(PHOTO: Home sweet home with my new living room furniture - just $16 for table, chairs, ottoman, and a lamp from the Goodwill)
I didn't want anyone to think I didn't have fun in Madison. Despite my review below, I made the best of the facilities I was allowed to use. It was Brad's first climbing experience, so I didn't want to be a sourpuss about our limitations. We had a great time, though the clip-in auto-belay system (wasn't their a manufacturer's recommended recall last month???) made descents both awkward and "sticky." I was bummed about this - I wanted Brad to have the sort of experience I had my first climbs at UNL.
Christina wanted to climb, but her left ankle wasn't fully recovered. She fell last week, in a hole, during some sort of par-tay with new friends in Milwaukee. I hope she'll be able to go to my review trip to Warrenville, Illinois some time next year. Sidelined with an injury, she got stuck with the dubious honor of being our documentarian. Considering the limitations of my camera, a Canon PowerShot A720 IS, she did a good job. My camera, by the way, is out of commission. The shutter mechanism got sand in it during my summer trip to California and this morning, well, it stuck in the open position (despite my efforts to fix it). So it looks like I'll be dropping off my camera at Rockbrook this afternoon while hoping the repair won't cost more than an 8.0 mega pixel 6x zoom replacement.
At this point, I'm hoping to get a digital video camera - something beyond the Flip but not quite as pricey as the cameras I oogled at Best Buy. Not only am I becoming a gear ho, checking out climbing stuff online the way my ex surfed for porn, I'm becoming a digidweeb - hot for electronics. Checking out new climbing videos on YouTube has become a favorite hobby of mine, but that isn't saying much. I'll do just about anything to avoid reading the books on my dissertation comp list.
I'd even read stereo instructions, in Spanish mind you, and I don't habla.
Later today, I'm heading to the medical clinic for an x-ray on the sausage foot. Even after five days the thing hasn't improved, unless one considers its kaleidoscope color striations and blue toes improvement. At this point, I just want a shoe splint so I can go to work tomorrow. I've got teaching to do.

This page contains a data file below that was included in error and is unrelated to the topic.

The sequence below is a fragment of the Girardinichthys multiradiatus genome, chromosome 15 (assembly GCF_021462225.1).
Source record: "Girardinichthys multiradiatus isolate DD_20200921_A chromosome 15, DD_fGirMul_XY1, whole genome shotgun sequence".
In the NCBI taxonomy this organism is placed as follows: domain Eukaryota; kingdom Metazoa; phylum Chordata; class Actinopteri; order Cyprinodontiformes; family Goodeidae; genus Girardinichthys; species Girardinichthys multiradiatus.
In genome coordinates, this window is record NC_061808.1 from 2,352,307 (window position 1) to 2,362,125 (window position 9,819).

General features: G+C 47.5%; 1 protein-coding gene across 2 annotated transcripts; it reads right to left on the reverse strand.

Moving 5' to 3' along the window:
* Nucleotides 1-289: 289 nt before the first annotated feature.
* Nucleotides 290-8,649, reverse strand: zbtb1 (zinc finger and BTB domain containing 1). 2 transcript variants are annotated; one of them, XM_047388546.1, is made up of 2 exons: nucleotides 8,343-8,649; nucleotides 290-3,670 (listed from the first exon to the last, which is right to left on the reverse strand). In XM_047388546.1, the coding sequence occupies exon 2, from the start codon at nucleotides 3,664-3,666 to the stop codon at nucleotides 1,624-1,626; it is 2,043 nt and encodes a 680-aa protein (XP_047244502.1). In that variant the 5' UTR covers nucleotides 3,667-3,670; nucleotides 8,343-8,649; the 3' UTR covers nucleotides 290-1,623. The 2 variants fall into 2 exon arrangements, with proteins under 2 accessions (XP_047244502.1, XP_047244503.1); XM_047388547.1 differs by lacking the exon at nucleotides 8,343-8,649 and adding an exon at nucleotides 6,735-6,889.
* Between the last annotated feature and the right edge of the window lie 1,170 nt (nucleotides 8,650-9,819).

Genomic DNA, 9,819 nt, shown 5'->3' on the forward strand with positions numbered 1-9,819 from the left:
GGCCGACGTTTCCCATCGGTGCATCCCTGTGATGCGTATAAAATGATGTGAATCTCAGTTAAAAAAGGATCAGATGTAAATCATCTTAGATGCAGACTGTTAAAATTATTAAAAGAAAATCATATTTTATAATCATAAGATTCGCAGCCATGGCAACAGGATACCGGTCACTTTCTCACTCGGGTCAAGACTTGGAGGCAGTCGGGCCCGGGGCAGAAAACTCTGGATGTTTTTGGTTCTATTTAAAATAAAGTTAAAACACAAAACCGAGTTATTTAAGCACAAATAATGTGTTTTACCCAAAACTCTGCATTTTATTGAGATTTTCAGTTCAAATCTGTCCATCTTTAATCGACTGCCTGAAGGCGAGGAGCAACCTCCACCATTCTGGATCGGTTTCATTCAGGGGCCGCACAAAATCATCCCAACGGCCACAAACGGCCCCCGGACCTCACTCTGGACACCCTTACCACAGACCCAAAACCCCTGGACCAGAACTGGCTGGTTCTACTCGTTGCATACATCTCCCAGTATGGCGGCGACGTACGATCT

I'm bummed out, though. I already know the recovery time is going to cost me. My callouses, which were finally solid, will soften. I'll have to go through that conditioning period again. And I'm worried I'll gain weight or lose ground I worked so hard to cover at the wall. Climbing is "inherently dangerous," so I'm not complaining about the injury itself - I had a great time getting it.
Well, except that biffing part, where I fell from grace and into my face.
It looks like my next scheduled review will be of Vertical Endeavors in St. Paul, Minnesota. I'm headed to Minneapolis for the Rhetoric Society of America conference there during Memorial Day Weekend. It's a big conference and my first appearance there, so I thought I'd add to the fun by spending a day climbing. At some point, I'd like to check out the Stone Age Climbing Gym in New Mexico - and the outdoor climbing near Albuquerque.
Why the emphasis on sport climbing indoors? Well, why not? It seems that as popularity grows for both climbing and comps, and as some gyms employ a "great for parties and retreats" approach to wooing customers, reviews would be worthwhile. Also, I'm promoting healthy lifestyle development for women of all ages and sizes. I hope to contribute to others' sense of experimentation and growth - the sort of good stuff climbing provides in ways other sports/workouts can't.
But mostly, I'm having fun. I do hope to make it to the Shelf Road trip scheduled for April, but I may have to wait until the fall since I'm heading to Washington, D.C., Minneapolis, and Milwaukee again in the first six months of the year. Laura's graduating in June and Christina's getting married in July. It's going to be a busy year.
That reminds me: I'm collecting green wine bottles for Christina's centerpieces at the reception. If you live nearby or will be visiting, bring me your empties (or better still, full ones and we'll empty them together). Christina and Brad are trying to put together a "green" wedding, so all of our decorations, table service, and all that which is bridal, is coming from nontraditional sources such as thrift stores. Even the caterer is a owner-operated organic food restaurant. Beans and Barley of Milwaukee will be providing the trays - and I think that's pretty cool.
The wedding and reception will be at the original PBR brewery in Milwaukee - a beautiful space rich with history. I'm hoping my friends and PBR loyals will consider making the trip. It looks like we're going to have a rockin' good time.
That's about all I've got today: X-rays, a trip to the camera store, Dad and Denise stopping in for the night on their way from Chicago to Longmont, Colo., a dinner to cook in their honor, and papers to grade. It's a good thing I got my climb on over the break - there's no telling when I get to climb again.